Ready for an uplifting dog story?
Bisko, a rescue dog, completed the Athens Marathon and wowed the crowd.
Technically, dogs are not allowed in the Athens Panathinaiko Stadium, but a riot might have ensued if authorities had tried to keep a certain handsome hound out of the hallowed premises after he had gamely trotted all 26.5 miles of the 29th Athens Classic Marathon.Along with his running partners Lloyd Godson from Australia and Alexandros Georgiou of Greece, a black-and-tan mixed breed named Biskotouli entered the historic marble stadium to a roar of spectator cheers, at least as enthusiastic as those that had greeted the race’s top winners about an hour and a half earlier.
The three of them sprinted together through drizzle and brisk winds across the finish line, took their victory lap around the track, then bowed to receive the pendant medallion that is traditionally placed around the necks of all competitors, furry or not.
However impressive his marathon achievement may be, the affable canine athlete’s beginnings were humble if not tragic. Godson said he and his wife adopted Biskotouli at just a few weeks old, after he had been found in the mountains near Athens. The pup’s mother was gravely ill and had to be euthanized, but her son immediately became a cherished member of the Godson family.
“It was love at first sight,” Godson told this reporter moments after he, Biskotouli, and Georgiou finished the race. “We were moving into a home in a suburb of Athens, and we were looking for a dog. My wife is a huge dog lover. We saw a sign for him on a telephone pole and we went and met him. He was adorable. I mean, look at him even now. In about five minutes he was in the car coming home with us.”
Biskotouli, nicknamed “Bisko,” displayed his athletic talents early on.
“He loved running from day one,” Godson recalls. “Together with my friend Alex here, who is Bisko’s ‘uncle,’ we’ve been training him for the last year. He’s done many marathon distances in training but this is his first official marathon.”
Rescue Dog Bisko: Plenty of Energy for Tail Wags
During the interview Bisko looked completely unfazed by the morning’s exertions. He took a long, relaxed stretch, placing his nose on his paws and his rump high up in the air, tail wagging contentedly.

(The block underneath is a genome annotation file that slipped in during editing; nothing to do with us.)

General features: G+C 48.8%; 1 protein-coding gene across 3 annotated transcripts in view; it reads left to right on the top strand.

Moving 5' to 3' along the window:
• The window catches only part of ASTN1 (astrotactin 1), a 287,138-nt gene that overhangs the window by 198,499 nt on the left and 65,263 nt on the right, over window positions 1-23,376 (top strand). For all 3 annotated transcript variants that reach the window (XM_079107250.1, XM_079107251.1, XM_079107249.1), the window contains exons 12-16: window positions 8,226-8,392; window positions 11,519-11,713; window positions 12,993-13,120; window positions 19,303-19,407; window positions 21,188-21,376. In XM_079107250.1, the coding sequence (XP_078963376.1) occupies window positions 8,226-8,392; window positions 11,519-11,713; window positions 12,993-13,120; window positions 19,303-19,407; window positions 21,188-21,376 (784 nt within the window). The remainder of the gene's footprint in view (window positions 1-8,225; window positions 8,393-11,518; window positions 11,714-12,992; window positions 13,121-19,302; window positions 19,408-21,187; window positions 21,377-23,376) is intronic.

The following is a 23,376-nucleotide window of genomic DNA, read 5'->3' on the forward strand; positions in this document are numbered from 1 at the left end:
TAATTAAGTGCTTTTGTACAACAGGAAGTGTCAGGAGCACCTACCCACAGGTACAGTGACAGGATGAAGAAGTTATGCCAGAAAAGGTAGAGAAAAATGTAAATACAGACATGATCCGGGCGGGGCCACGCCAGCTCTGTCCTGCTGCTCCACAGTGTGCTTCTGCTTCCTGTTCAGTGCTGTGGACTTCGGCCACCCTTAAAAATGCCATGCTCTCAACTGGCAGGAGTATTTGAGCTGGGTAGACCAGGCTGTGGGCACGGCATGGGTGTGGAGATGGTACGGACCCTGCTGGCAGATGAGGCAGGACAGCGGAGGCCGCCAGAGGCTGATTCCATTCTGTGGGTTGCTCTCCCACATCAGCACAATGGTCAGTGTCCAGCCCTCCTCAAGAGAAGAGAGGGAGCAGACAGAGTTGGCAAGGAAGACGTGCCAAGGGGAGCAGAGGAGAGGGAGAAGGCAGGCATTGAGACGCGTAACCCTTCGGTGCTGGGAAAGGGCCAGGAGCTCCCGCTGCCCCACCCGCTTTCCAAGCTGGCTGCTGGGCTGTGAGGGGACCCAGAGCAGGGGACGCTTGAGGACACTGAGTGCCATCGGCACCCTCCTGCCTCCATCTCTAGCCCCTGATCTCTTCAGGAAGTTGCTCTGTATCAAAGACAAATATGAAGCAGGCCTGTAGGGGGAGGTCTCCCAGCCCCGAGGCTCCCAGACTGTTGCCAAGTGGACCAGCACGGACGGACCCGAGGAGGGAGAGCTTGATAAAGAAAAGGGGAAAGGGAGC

“He’s making a joke of this run,” said Godson. “It felt to him like walking. It was a very, very slow jog. I took along some water and dog food and dog treats. But he wasn’t interested. We stopped three or four times for water, and he drank a little bit, not too much. He took it very easy.”
As for the clocked result, Godson said “the time was about 3:50 when we crossed the finish line. I think we were about five minutes late starting because we were about five minutes back from the start, so probably our real time was about 3:45 or something like that. Not bad for our first time.”
Biskotouli makes for a great training partner, said Godson. “I’ve run several marathons. This is my fourth Athens Classic Marathon but I’ve also run several other marathons and ultra marathons. Either Alex or I or both of us take Bisko at least three or four times a week into the mountains to run.”
The dog “loves it,” Godson has found. “In the morning as soon as I start putting my shoes on he goes crazy. He dashes to the door and starts scratching it. He knows he’s going for a run.”
Biskotouli’s sportsmanship doesn’t stop with running. “We take him swimming. He swims like mad. He kayaks with me, too.”
Is there a triathlon in Bisko’s future? “That’s probably not a bad idea,” Godson mused. “If I could get him on a bike, I reckon he’d do it.”
Rescue Dog Bisko: Kicked Out of the Stadium
Eventually, a damp and frazzled race official robed in a blue plastic rain poncho marched up to interrupt the interview and inform Bisko that he was not welcome at the site that for more than 2,000 years has hosted athletes of every nationality, color, and creed—but not species.
This reporter argued that the animal in question, once an unwanted orphan, had just completed the entire race from the city of Marathon all the way to Athens alongside his beloved human companions, and thus was as much of a hero as any of the other distance runners throughout history who have served as models of persistence, endurance, and survival.
The official shrugged and replied, “In this place, no dogs. Dogs outside.”
Leaving the stadium, Godson confided, “I was actually very surprised they let me bring him in. I thought I was going to get stopped in the last few hundred meters, but there was too much crowd support. They couldn’t really say no. He got so much love on the way, it was amazing. Whenever he went past, people were always cheering the dog, not us.”
Rescue Dog Bisko: Supporting Animals and Greece
Godson believes in helping needy animals. “A couple of years ago I did a run to raise money for stray dogs in Greece,” he said. Then he pointed at Biskotouli as an example. “This was a dog that was found in the mountains and has become a best friend to us.”
The Australian expatriate also believes in standing up for his adopted country, which perseveres under the cloud of an economic crisis. “I like to support Greece, and I like to see all the people who come and run here despite all the problems in the media. You would think a lot of people might stay away. But they had over 8,000 marathon runners and a lot of people running the 5K and 10K. It’s nice to see.”
He adds that he’s noticed that “in Greece in the last years there’s been a huge increase in the numbers of runners in general. It’s good for people to have an outlet like that during these times. I think it’s important.”